The singing and dancing is always on point, but so is the acting. As Usnavi, Ramos is wonderfully charming as both the teller of the story and its main character. He can play goofy and insecure, frustrated and elated, guiding Usnavi’s emotional journey with confidence. Vanessa’s upbeat salsa anthem, “It Won’t Be Long Now,” is perhaps one of the more underrated sequences: It’s an impressive showcase for Barrera’s talents, giving her a wide range of emotions to move through in one number and one of the few moments in the musical to belt out. Merediz reprises the role she originated Off Broadway, and her reworked version of “Paciencia y Fe” becomes one of the most moving numbers in the film. (Sharp-eyed fans of the musical may recognize the Mister Softee vendor as Chris Jackson, who originated the role of Benny onstage, or spot Miranda’s parents as part of Nina’s welcoming committee when she returns home.) 

Because this is such an ensemble narrative, the characters can introduce nuanced conversations about the immigrant experience. In one number, Nina fantasizes about what her life would have been had her parents never left Puerto Rico. Would she feel more at home? Would her Spanish sound better? For Usnavi, his dream is to go back to the Dominican Republic to revive his dad’s dream, a beach-side bar, rather than run a sweltering city bodega. There’s a kind of romanticism, what Sonny teases as a kind of “island fever,” for these first- and second-generation kids who don’t feel at home in this country. They will likely always wonder about greener tropical pastures until they find peace with the idea of finding or making a home in the States or, like Usnavi, plan that one-way ticket back. 

Another part of what makes the adaptation of “In the Heights” so remarkable is that it is a major Hollywood musical that allows its Latino characters to live normal lives, outside of gang or narco violence and outside of stereotypes. How rarely do we see ourselves just hold down a job and nurture our ambitions; in most movies, do we even have enough lines of dialogue to have ambitions?

“In the Heights” also includes little details of our everyday life that feel significant. That’s evident in the bodega, where Vaporub, Cafe Bustelo and even Presidente beer make appearances. The adoring close-ups of food like oven-roast pork, pasteles, and flan aren’t just there to make us hungry; they are acknowledgment. Everyday phrases like “Que Dios te bendiga” and even “fuácata” are thrown in without translation. You don’t need to know what these mean, but if you know, you know.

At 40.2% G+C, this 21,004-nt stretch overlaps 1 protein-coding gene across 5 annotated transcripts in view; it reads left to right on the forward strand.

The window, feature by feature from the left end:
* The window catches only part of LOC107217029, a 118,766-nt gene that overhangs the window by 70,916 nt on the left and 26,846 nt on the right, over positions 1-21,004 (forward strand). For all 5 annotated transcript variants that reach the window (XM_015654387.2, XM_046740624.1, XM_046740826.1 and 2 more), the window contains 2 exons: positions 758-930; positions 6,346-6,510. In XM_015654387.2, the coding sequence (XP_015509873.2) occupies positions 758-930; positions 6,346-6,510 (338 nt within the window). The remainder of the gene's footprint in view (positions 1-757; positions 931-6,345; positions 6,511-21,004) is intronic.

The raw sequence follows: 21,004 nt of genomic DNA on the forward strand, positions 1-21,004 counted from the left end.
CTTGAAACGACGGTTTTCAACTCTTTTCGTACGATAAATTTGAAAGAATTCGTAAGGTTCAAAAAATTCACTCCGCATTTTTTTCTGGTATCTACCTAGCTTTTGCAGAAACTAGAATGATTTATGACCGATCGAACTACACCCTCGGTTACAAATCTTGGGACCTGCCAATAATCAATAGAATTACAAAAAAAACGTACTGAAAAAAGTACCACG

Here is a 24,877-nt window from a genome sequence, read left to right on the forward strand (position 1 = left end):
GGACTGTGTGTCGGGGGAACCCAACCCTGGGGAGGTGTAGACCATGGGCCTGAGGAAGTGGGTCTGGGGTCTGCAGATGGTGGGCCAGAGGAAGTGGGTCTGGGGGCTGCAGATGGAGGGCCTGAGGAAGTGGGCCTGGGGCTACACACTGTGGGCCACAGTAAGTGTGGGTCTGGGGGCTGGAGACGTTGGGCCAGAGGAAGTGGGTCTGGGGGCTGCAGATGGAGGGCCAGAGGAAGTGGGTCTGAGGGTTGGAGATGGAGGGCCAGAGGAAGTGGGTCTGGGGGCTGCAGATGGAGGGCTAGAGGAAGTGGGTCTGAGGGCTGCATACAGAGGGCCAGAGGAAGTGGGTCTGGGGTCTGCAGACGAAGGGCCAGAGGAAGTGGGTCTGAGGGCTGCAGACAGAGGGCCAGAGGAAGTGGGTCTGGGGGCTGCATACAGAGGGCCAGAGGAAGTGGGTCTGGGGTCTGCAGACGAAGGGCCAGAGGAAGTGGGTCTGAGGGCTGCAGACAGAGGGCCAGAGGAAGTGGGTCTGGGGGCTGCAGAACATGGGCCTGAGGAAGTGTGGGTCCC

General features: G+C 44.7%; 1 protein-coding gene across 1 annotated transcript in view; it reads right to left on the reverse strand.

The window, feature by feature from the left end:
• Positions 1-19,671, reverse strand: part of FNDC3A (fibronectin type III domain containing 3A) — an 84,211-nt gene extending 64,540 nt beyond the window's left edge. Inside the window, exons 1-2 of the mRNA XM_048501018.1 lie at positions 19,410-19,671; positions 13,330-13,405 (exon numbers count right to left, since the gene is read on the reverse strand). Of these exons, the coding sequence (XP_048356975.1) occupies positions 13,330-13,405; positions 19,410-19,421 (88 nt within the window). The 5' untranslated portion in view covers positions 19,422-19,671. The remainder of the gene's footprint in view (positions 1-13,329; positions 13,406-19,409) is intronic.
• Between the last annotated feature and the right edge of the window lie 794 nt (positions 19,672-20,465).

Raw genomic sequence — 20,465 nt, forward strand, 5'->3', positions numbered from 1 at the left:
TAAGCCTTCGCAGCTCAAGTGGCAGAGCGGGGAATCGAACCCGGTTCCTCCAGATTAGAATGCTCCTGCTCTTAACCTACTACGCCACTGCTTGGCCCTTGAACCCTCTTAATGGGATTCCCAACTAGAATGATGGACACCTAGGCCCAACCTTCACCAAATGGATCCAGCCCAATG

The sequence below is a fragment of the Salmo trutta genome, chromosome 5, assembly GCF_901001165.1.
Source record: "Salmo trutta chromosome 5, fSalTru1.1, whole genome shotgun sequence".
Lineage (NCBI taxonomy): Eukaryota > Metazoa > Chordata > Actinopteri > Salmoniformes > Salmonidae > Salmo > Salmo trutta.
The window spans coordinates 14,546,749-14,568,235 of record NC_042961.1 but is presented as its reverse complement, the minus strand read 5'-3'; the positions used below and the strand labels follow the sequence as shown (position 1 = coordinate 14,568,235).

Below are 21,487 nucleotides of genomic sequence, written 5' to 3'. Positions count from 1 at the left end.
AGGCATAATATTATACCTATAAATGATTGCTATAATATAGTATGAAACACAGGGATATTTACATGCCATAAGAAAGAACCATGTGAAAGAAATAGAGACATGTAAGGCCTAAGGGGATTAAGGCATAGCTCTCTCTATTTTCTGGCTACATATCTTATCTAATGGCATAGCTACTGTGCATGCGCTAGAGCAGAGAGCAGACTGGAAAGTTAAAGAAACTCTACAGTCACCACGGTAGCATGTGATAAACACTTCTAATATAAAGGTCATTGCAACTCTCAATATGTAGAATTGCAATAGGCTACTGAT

Quite possibly the most moving image since the first trailer dropped back at the end of 2019 is the “Carnaval del Barrio” number, which hoists our Latin American flags, waving them proudly and even shouting out a few of the most prominent countries represented in the Heights by name. It’s an incredibly moving gesture for a group that’s so often marked by our absence on the big screen. To paraphrase Abuela Claudia, these “little details that tell the world we are not invisible” do mean something to us. 

With “In the Heights,” Chu delivers the Latino equivalent of his previous box office smash “Crazy Rich Asians” and knocks it out of the park. It’s a layered story but a feel-good one that will invite many rewatches. Like “Crazy Rich Asians,” not everyone is going to feel represented when they watch “In the Heights.” That’s an impossible task for any movie. Yet “In the Heights” can represent many things for many different viewers. It can be a story about ambitious, hard-working people chasing their dreams. It can be a reflection on the immigrant experience and the struggle to find where you belong. It can also be a tribute to our parents’ sacrifices.

Just as importantly, there’s an unmistakable sense of pride in celebrating where so many of us came from and an optimistic outlook towards where we’re all going next, and it feels like we could all use a little bit of that these days.